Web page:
Debugging kernel and modules via gdb

The kernel debugger kgdb, hypervisors like QEMU or JTAG-based hardware interfaces allow to debug the Linux kernel and its modules during runtime using gdb. Gdb comes with a powerful scripting interface for python. The kernel provides a collection of helper scripts that can simplify typical kernel debugging steps. This is a short tutorial about how to enable and use them. It focuses on QEMU/KVM virtual machines as target, but the examples can be transferred to the other gdb stubs as well.


  • gdb 7.2+ (recommended: 7.4+) with python support enabled (typically true for distributions)


  • Create a virtual Linux machine for QEMU/KVM (see and for more details). For cross-development, keeps a pool of machine images and toolchains that can be helpful to start from.

  • Build the kernel with CONFIG_GDB_SCRIPTS enabled, but leave CONFIG_DEBUG_INFO_REDUCED off. If your architecture supports CONFIG_FRAME_POINTER, keep it enabled.

  • Install that kernel on the guest. Alternatively, QEMU allows to boot the kernel directly using -kernel, -append, -initrd command line switches. This is generally only useful if you do not depend on modules. See QEMU documentation for more details on this mode.

  • Enable the gdb stub of QEMU/KVM, either

    • at VM startup time by appending “-s” to the QEMU command line


    • during runtime by issuing “gdbserver” from the QEMU monitor console
  • cd /path/to/linux-build

  • Start gdb: gdb vmlinux

    Note: Some distros may restrict auto-loading of gdb scripts to known safe directories. In case gdb reports to refuse loading, add:

    add-auto-load-safe-path /path/to/linux-build

    to ~/.gdbinit. See gdb help for more details.

  • Attach to the booted guest:

    (gdb) target remote :1234

Examples of using the Linux-provided gdb helpers

  • Load module (and main kernel) symbols:

    (gdb) lx-symbols
    loading vmlinux
    scanning for modules in /home/user/linux/build
    loading @0xffffffffa0020000: /home/user/linux/build/net/netfilter/xt_tcpudp.ko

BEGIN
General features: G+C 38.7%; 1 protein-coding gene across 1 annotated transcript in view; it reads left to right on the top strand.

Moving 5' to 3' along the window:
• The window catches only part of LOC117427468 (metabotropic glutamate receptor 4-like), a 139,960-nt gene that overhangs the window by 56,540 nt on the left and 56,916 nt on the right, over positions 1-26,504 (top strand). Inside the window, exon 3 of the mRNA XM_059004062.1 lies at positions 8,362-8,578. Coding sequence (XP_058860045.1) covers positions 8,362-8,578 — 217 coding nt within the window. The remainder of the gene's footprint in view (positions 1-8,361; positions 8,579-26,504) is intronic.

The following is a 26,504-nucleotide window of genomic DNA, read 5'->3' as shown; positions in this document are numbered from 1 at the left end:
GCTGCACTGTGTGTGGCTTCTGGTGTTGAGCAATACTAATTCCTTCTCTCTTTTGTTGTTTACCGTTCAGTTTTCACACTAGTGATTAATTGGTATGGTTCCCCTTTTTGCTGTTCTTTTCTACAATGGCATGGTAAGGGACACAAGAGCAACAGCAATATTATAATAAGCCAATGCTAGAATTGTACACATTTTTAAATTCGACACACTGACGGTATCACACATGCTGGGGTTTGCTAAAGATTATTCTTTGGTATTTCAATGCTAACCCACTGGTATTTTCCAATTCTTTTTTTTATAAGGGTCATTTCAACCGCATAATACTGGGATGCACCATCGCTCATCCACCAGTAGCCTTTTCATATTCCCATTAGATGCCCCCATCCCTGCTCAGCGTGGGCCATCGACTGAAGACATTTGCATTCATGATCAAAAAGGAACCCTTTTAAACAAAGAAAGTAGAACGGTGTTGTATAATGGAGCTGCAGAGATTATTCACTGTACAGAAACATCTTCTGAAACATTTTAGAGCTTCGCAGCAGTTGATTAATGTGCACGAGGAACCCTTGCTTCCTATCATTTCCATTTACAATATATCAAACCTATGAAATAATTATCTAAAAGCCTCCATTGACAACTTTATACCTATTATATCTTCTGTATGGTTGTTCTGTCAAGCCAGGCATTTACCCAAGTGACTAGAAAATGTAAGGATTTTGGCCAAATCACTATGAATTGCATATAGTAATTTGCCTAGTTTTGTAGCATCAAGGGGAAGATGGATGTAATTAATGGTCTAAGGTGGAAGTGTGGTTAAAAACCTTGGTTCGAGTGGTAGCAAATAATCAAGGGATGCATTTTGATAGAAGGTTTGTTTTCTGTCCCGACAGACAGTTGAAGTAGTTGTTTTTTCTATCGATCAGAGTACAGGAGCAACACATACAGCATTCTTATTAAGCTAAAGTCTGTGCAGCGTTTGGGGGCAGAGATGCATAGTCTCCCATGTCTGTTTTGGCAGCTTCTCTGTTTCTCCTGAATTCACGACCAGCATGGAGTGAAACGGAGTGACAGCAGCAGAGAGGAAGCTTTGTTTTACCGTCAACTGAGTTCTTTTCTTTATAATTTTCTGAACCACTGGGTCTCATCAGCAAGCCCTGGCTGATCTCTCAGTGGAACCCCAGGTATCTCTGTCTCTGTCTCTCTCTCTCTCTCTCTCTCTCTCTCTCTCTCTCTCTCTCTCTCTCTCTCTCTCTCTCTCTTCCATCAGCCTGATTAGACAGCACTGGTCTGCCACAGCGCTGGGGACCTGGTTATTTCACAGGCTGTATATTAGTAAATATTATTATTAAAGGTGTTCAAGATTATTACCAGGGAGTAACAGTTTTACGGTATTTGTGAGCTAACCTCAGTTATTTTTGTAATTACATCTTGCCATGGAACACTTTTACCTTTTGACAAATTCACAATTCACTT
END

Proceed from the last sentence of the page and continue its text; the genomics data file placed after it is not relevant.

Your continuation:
loading @0xffffffffa0016000: /home/user/linux/build/net/netfilter/xt_pkttype.ko
    loading @0xffffffffa0002000: /home/user/linux/build/net/netfilter/xt_limit.ko
    loading @0xffffffffa00ca000: /home/user/linux/build/net/packet/af_packet.ko
    loading @0xffffffffa003c000: /home/user/linux/build/fs/fuse/fuse.ko
    loading @0xffffffffa0000000: /home/user/linux/build/drivers/ata/ata_generic.ko
  • Set a breakpoint on some not yet loaded module function, e.g.:

    (gdb) b btrfs_init_sysfs
    Function "btrfs_init_sysfs" not defined.
    Make breakpoint pending on future shared library load? (y or [n]) y
    Breakpoint 1 (btrfs_init_sysfs) pending.
  • Continue the target:

    (gdb) c
  • Load the module on the target and watch the symbols being loaded as well as the breakpoint hit:

    loading @0xffffffffa0034000: /home/user/linux/build/lib/libcrc32c.ko
    loading @0xffffffffa0050000: /home/user/linux/build/lib/lzo/lzo_compress.ko
    loading @0xffffffffa006e000: /home/user/linux/build/lib/zlib_deflate/zlib_deflate.ko
    loading @0xffffffffa01b1000: /home/user/linux/build/fs/btrfs/btrfs.ko
    Breakpoint 1, btrfs_init_sysfs () at /home/user/linux/fs/btrfs/sysfs.c:36
    36              btrfs_kset = kset_create_and_add("btrfs", NULL, fs_kobj);
  • Dump the log buffer of the target kernel:

    (gdb) lx-dmesg
    [     0.000000] Initializing cgroup subsys cpuset
    [     0.000000] Initializing cgroup subsys cpu
    [     0.000000] Linux version 3.8.0-rc4-dbg+ (...
    [     0.000000] Command line: root=/dev/sda2 resume=/dev/sda1 vga=0x314
    [     0.000000] e820: BIOS-provided physical RAM map:
    [     0.000000] BIOS-e820: [mem 0x0000000000000000-0x000000000009fbff] usable
    [     0.000000] BIOS-e820: [mem 0x000000000009fc00-0x000000000009ffff] reserved
  • Examine fields of the current task struct:

    (gdb) p $lx_current().pid
    $1 = 4998
    (gdb) p $lx_current().comm
    $2 = "modprobe\000\000\000\000\000\000\000"
  • Make use of the per-cpu function for the current or a specified CPU:

    (gdb) p $lx_per_cpu("runqueues").nr_running
    $3 = 1
    (gdb) p $lx_per_cpu("runqueues", 2).nr_running
    $4 = 0
  • Dig into hrtimers using the container_of helper:

    (gdb) set $next = $lx_per_cpu("hrtimer_bases").clock_base[0]
    (gdb) p *$container_of($next, "struct hrtimer", "node")
    $5 = {
      node = {
        node = {
          __rb_parent_color = 18446612133355256072,
          rb_right = 0x0 <irq_stack_union>,
          rb_left = 0x0 <irq_stack_union>
        expires = {
          tv64 = 1835268000000
      _softexpires = {
        tv64 = 1835268000000
      function = 0xffffffff81078232 <tick_sched_timer>,
      base = 0xffff88003fd0d6f0,
      state = 1,
      start_pid = 0,
      start_site = 0xffffffff81055c1f <hrtimer_start_range_ns+20>,
      start_comm = "swapper/2\000\000\000\000\000\000"

List of commands and functions

The number of commands and convenience functions may evolve over the time, this is just a snapshot of the initial version:

(gdb) apropos lx
function lx_current -- Return current task
function lx_module -- Find module by name and return the module variable
function lx_per_cpu -- Return per-cpu variable
function lx_task_by_pid -- Find Linux task by PID and return the task_struct variable
function lx_thread_info -- Calculate Linux thread_info from task variable
lx-dmesg -- Print Linux kernel log buffer
lx-lsmod -- List currently loaded modules
lx-symbols -- (Re-)load symbols of Linux kernel and currently loaded modules

Detailed help can be obtained via “help <command-name>” for commands and “help function <function-name>” for convenience functions.